Introduction Increasingly used in North America, endovascular thrombolysis for ischemic stroke results in high recanalization rates without a comparable increase in good clinical outcomes. Many neurointerventionalists prefer general anesthesia to keep patients still. The purpose of this study is to identify the role of anesthesia and any other associated periprocedural factors in determining clinical outcomes in patients undergoing endovascular procedures for acute ischemic stroke.
Methods We retrospectively studied patients who underwent open label intra-arterial procedures for stroke from 2003 to 2009 in our intra-arterial database. Data were collected from chart reviews and automated anesthesia records. We used the Houston Intra-arterial Therapy (HIAT) score (1 point for age >75 years; 1 for National Institutes of Health Stroke Scale (NIHSS) score >18 and 1 point for glucose >150 mg/dl) for adjusting for baseline differences. The primary clinical outcome was modified Rankin Scale 0–2 at 3 months.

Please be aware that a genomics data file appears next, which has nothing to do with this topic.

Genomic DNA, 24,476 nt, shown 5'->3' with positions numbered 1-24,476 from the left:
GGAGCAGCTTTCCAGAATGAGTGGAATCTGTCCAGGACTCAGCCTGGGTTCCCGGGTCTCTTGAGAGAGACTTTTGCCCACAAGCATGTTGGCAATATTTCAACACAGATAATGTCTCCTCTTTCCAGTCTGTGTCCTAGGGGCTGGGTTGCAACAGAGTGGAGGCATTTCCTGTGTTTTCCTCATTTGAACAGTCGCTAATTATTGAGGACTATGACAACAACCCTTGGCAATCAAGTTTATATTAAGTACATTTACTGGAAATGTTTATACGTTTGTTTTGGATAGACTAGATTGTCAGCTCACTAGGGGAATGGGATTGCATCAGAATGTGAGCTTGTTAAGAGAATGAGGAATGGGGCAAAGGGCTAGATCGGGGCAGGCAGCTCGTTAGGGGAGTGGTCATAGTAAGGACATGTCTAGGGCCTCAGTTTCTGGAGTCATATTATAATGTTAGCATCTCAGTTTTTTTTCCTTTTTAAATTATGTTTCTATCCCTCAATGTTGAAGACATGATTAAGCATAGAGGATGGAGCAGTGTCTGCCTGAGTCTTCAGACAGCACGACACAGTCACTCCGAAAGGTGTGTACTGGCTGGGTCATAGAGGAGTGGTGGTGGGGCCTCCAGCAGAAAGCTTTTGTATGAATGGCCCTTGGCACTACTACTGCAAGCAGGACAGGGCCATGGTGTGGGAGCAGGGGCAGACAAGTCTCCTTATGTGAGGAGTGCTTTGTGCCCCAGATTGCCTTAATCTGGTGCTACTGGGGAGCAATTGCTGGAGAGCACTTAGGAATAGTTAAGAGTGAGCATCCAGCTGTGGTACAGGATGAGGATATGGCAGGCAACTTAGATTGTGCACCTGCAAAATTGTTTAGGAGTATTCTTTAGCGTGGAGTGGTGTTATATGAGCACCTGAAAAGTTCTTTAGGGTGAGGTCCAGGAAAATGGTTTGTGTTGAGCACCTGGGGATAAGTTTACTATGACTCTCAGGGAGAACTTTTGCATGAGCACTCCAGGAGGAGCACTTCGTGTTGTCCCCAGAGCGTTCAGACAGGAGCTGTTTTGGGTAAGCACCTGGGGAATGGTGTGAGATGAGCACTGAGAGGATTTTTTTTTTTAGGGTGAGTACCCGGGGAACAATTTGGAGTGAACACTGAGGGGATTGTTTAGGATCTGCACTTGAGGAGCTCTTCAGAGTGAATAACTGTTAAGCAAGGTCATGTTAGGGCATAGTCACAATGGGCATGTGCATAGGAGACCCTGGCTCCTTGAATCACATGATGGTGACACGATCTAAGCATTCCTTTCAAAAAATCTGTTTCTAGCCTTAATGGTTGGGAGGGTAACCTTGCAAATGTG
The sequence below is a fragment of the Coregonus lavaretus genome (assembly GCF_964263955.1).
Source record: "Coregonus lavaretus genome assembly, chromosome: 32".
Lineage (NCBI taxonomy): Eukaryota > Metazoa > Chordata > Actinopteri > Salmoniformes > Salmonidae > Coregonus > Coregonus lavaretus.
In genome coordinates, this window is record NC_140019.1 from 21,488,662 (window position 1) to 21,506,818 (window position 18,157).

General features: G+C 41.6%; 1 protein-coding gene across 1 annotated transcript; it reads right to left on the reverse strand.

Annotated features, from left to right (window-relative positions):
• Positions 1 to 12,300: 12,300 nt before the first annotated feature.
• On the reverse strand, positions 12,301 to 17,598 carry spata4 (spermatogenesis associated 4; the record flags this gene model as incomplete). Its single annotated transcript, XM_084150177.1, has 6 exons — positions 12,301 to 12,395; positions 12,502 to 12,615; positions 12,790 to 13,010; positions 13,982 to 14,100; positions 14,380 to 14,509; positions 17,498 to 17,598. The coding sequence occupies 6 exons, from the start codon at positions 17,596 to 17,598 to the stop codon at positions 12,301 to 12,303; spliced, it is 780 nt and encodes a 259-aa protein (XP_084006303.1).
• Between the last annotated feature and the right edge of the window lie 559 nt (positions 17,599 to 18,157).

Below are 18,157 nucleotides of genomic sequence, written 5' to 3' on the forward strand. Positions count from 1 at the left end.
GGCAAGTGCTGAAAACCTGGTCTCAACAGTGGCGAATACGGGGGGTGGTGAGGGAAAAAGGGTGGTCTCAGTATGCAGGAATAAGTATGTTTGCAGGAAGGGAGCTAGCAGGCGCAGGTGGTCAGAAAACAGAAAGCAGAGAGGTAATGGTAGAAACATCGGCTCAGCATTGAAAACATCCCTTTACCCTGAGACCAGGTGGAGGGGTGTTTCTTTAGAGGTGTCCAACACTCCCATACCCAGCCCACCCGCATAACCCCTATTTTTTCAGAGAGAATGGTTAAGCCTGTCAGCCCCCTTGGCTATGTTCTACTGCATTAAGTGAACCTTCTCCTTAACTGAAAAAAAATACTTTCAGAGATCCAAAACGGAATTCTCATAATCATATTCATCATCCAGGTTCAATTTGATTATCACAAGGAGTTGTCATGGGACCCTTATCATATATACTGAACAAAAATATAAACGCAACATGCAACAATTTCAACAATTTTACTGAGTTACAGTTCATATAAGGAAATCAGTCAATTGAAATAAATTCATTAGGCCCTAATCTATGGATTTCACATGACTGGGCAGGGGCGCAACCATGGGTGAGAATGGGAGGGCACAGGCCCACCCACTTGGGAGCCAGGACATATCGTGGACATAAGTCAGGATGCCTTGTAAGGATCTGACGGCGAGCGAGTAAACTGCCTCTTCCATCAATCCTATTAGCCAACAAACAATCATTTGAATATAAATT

Results 96 patients (67 males, median age 65 years) with median NIHSS 17 (range 12–20) were included in the study. The distribution of type of anesthesia was as follows: 48/96 general anesthesia, 44/96 conscious sedation (14) or local anesthesia only (30), and 4/96 undetermined. 7/48 (15%) in the general anesthesia group had good clinical outcome compared with 29/44 (66%) in the local anesthesia/conscious sedation group (RR 0.22; 95% CI 0.11 to 0.45). After adjusting for HIAT score and the presence or absence of any major anesthetic comorbidities, the general anesthesia group had significantly worse clinical outcome (p=0.001). Lower blood pressure correlated with poorer clinical outcomes in both anesthesia groups. The lowest mean systolic blood pressure in the general anesthesia group was 104 mm Hg compared with 135 mm Hg in the local anesthesia/conscious sedation group (p=0.0001).
Conclusion The use of general anesthesia during endovascular procedures in acute ischemic strokes is associated with poorer clinical outcomes at 3 months. This could be because of lower periprocedural blood pressures.
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Competing interests None.
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